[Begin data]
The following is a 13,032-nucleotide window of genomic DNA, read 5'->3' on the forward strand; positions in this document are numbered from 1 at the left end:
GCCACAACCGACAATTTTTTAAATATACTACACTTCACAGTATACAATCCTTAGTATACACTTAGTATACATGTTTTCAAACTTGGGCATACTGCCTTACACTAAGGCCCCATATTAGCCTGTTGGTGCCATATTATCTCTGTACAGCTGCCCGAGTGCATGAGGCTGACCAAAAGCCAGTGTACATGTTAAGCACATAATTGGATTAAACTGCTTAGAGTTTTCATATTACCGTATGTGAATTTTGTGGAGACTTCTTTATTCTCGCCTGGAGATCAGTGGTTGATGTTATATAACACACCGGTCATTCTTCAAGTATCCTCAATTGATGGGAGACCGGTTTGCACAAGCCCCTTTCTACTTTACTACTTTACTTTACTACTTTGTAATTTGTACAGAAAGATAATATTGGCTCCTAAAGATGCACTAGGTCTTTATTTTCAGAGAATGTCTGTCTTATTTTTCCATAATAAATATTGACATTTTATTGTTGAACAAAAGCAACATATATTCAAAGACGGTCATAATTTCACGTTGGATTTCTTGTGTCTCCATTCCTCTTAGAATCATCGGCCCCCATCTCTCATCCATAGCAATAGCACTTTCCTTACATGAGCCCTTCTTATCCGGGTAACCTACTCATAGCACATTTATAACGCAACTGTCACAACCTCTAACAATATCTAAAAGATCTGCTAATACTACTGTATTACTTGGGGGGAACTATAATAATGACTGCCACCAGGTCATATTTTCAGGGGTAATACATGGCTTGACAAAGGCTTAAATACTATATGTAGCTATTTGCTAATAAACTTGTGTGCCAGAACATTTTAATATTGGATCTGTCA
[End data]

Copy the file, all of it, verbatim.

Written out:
The following is a 13,032-nucleotide window of genomic DNA, read 5'->3' on the forward strand; positions in this document are numbered from 1 at the left end:
GCCACAACCGACAATTTTTTAAATATACTACACTTCACAGTATACAATCCTTAGTATACACTTAGTATACATGTTTTCAAACTTGGGCATACTGCCTTACACTAAGGCCCCATATTAGCCTGTTGGTGCCATATTATCTCTGTACAGCTGCCCGAGTGCATGAGGCTGACCAAAAGCCAGTGTACATGTTAAGCACATAATTGGATTAAACTGCTTAGAGTTTTCATATTACCGTATGTGAATTTTGTGGAGACTTCTTTATTCTCGCCTGGAGATCAGTGGTTGATGTTATATAACACACCGGTCATTCTTCAAGTATCCTCAATTGATGGGAGACCGGTTTGCACAAGCCCCTTTCTACTTTACTACTTTACTTTACTACTTTGTAATTTGTACAGAAAGATAATATTGGCTCCTAAAGATGCACTAGGTCTTTATTTTCAGAGAATGTCTGTCTTATTTTTCCATAATAAATATTGACATTTTATTGTTGAACAAAAGCAACATATATTCAAAGACGGTCATAATTTCACGTTGGATTTCTTGTGTCTCCATTCCTCTTAGAATCATCGGCCCCCATCTCTCATCCATAGCAATAGCACTTTCCTTACATGAGCCCTTCTTATCCGGGTAACCTACTCATAGCACATTTATAACGCAACTGTCACAACCTCTAACAATATCTAAAAGATCTGCTAATACTACTGTATTACTTGGGGGGAACTATAATAATGACTGCCACCAGGTCATATTTTCAGGGGTAATACATGGCTTGACAAAGGCTTAAATACTATATGTAGCTATTTGCTAATAAACTTGTGTGCCAGAACATTTTAATATTGGATCTGTCA